Skip to main content

Paddle Steamers!
















Hi Elf & Emperor!

The Stanleys spent this afternoon visiting the Paddle Steamers in the town of Echuca in Northern Victoria. The Port of Echuca was once a very busy inland port, with goods being transported up and down the river to different parts of the country. The boats here in the Port still run on steam, powered by huge wood fires on board the boat. It is a very hot and hard job for the workers on the boat who keep the fire stoked so that the boat will keep running (especially in summer when the temperature gets very high)!

The Stanleys also had a look at the Thong Tree whilst they were visiting the Paddle Steamers. Thongs are very popular for people to wear in Australia. The Stanleys thought that you might have thongs at home in the USA but they weren’t sure what you called them.

We will write again soon!

Love from Jack and Annie xx
Website:

Comments

  1. We-eeelll, here in Missouri "thongs" are that kind of underwear that has a string that kinda goes in your bottom when you wear them. (yuk). We call the shoes "flip-flops" here. Maybe they're called thongs somewhere else in the country.

    Here we call soda "pop," but if you went to New York you'd have to call it soda. You call your dad "Pop" there sometimes. LOL!

    ReplyDelete
  2. We thought you might call them "flip-flops"! (LOL) It must be funny for you to think that here in Australia we all wear thongs on our feet!

    And we call soda "soft drink"!

    ReplyDelete
  3. I am so interested to visit Echuca in Northern Victoria to watch very busy Port of Echuca which is famous in the world. This is very nice post and it's images are best and good. I have some knowledge about paddle-steamer in my country Bangladesh.

    We have a fleet of century old paddle steamers in Bangladesh which are still in operation. They were built in the colonial period and still serving as a passenger boat. An overnight journey on those boats is a once-in-a-lifetime opportunity. You can check it here if you are interested: Paddle steamers in Bangladesh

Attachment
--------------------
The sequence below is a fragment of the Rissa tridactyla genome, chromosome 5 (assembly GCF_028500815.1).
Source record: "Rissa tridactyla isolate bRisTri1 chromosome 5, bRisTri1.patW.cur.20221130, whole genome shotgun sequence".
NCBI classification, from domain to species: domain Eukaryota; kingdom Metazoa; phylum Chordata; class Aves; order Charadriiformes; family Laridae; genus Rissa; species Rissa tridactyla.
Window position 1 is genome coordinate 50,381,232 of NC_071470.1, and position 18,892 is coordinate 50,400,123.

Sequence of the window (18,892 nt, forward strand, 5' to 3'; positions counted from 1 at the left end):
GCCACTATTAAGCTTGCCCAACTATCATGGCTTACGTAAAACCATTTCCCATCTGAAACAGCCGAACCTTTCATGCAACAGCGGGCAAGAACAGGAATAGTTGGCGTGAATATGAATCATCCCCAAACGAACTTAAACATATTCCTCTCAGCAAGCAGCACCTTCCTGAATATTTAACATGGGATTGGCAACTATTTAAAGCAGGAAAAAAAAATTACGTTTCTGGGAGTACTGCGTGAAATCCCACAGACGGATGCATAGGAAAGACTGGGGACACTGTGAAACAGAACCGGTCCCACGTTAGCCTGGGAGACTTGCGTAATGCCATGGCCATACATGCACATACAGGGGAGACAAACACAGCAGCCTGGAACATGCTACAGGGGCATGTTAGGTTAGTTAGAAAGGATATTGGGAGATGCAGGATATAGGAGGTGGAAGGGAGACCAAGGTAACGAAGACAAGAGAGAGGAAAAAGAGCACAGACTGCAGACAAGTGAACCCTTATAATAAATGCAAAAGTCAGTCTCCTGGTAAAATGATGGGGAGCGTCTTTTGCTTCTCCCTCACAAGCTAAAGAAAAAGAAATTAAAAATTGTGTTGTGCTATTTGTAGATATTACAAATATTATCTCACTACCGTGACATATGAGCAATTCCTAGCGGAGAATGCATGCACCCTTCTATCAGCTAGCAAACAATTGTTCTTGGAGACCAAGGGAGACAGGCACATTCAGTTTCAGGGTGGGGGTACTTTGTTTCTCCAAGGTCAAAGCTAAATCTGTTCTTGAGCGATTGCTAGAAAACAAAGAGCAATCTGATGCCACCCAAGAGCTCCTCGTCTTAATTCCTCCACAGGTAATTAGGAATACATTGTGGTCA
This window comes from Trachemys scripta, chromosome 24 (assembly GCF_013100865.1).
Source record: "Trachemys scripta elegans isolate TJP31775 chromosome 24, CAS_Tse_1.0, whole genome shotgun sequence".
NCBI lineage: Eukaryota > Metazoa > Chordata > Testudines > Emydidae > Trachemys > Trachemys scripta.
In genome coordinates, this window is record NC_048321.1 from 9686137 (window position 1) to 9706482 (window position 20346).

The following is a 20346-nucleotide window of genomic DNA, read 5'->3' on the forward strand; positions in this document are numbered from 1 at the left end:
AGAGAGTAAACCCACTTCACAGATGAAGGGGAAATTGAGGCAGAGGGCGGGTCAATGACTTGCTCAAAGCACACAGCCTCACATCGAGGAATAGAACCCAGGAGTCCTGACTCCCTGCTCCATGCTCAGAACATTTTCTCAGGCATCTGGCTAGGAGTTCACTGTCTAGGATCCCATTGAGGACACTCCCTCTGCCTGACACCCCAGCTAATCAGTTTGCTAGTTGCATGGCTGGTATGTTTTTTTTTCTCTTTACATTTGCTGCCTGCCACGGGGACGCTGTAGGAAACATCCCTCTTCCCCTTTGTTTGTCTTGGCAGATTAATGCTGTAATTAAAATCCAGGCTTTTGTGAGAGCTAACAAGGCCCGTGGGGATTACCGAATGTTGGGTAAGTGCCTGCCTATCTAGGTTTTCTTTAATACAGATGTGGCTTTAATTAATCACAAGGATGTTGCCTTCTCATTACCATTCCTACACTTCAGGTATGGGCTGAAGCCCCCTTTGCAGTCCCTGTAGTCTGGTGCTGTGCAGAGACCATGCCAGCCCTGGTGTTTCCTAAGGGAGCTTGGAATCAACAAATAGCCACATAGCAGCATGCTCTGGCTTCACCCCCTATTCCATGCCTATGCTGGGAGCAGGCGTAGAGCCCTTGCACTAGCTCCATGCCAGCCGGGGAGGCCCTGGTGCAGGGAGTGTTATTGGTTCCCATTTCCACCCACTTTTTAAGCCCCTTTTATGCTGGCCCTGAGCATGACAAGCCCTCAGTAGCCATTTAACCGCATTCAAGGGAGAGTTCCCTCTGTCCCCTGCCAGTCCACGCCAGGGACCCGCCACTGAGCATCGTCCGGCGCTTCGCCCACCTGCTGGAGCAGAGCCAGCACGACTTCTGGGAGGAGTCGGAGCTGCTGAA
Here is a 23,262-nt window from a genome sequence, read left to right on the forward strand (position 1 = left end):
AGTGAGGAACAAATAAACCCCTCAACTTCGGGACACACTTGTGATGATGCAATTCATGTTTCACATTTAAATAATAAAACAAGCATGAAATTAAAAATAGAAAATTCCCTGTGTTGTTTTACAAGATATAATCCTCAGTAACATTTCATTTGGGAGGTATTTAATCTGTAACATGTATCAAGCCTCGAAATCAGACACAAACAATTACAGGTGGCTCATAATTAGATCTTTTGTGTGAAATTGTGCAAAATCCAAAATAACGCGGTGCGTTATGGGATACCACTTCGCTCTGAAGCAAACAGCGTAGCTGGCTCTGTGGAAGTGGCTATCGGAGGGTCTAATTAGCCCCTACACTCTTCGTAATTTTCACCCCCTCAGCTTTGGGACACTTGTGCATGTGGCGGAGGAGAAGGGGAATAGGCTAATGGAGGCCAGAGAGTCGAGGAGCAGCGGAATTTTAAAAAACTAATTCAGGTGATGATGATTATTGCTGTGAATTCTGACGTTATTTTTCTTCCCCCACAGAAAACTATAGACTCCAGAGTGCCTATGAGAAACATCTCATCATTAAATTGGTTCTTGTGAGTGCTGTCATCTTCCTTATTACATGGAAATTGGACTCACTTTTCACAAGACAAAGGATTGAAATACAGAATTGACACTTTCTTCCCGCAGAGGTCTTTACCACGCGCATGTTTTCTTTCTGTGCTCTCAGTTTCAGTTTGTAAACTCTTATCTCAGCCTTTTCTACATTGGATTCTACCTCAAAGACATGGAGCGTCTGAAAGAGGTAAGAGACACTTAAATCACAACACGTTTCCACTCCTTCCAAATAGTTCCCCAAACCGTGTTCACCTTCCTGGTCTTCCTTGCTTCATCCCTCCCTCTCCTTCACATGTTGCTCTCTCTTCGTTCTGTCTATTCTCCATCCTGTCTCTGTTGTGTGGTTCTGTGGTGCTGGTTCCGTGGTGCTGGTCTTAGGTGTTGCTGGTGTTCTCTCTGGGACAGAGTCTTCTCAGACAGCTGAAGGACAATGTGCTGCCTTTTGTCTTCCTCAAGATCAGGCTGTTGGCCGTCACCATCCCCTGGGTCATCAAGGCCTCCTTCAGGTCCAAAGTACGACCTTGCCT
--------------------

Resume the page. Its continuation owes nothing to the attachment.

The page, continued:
ReplyDelete

Post a Comment

Non-troll comments always welcome! :)

Popular posts from this blog

Reading Curriculum: ABeka Book and BJU Press

Did you know that in the state of Missouri, homeschoolers must teach reading as a separate subject?  I don't know how anyone could homeschool well without teaching their child to read... but OK. 

I got many of my ABeka books used and collected them over time.  I'm glad I came across these readers early in my homeschooling years.  It teaches children to read step-by-step.  I don't think I've seen a more effective reading program for the elementary years.  The children love the stories, and what I appreciate about them is that there is a rich and varied language even in simple-to-read books in this series. 

My set is pretty old, and some are even from the 1960's and no longer listed in the reading series.  I think if I had to do things over again somehow, I think I'd just spend on a curriculum set and be done with it.  That's the thing, though, with homeschooling.  By the time you figure out what the perfect curriculum is for you, your children have graduate…

Holiday Gifts for the Homeschool Teacher!

Merrymaking hint:  leave this post up on your phone/ computer for your family to "accidentally" find!  Let the magic begin!

 All teachers love a little appreciation every now and then, including homeschoolers.   I don't know about you, though, but I don't want any apple crap.  So first rule:  no apple crap! 

Otherwise I'm pretty open.  I love getting gifts, even if it's just something small or simple.  One thing I love is when my children want to help out and make lunch or clean up or put their laundry away.  Or just behave themselves and get their math done.  This is a really big thing when you think about it.  

And from the adults in my life, the gift of coffee always shows love - or rather, someone not wanting an "I need coffee" emergency in the middle of winter after a big snowstorm.  Somehow, I always have a lot of coffee in my pantry during the winter months.  (Guess why.) Thanks, D! 

My gallery of homeschool appreciation pics:




Homeschooling is NOT So Hard.

I wish I'd have known this starting out. I wish I'd have known that it's actually LESS work to just homeschool your child, than to be an "involved parent" at school.

We've enjoyed elementary school with our older boys. *Most* of the teachers were actually pretty competent and caring (the others, I save for another blog post, another day...). We had the children involved in extra activities like the Spanish Club or Service Club, or choir, and they got a fair bit out of the experience.

But it's a LOT of work.

You get about a ton of worksheets that must be done by a certain time. Usually on a day when you're sick or have no time. You get the phone calls about this or that, and about a zillion sheets per day that sometimes contain important news, so you MUST go through them daily. The schools also *love* to throw in half days, teacher in-service days and early dismissals. Not so bad, unless you have children at more than one school and the schedu…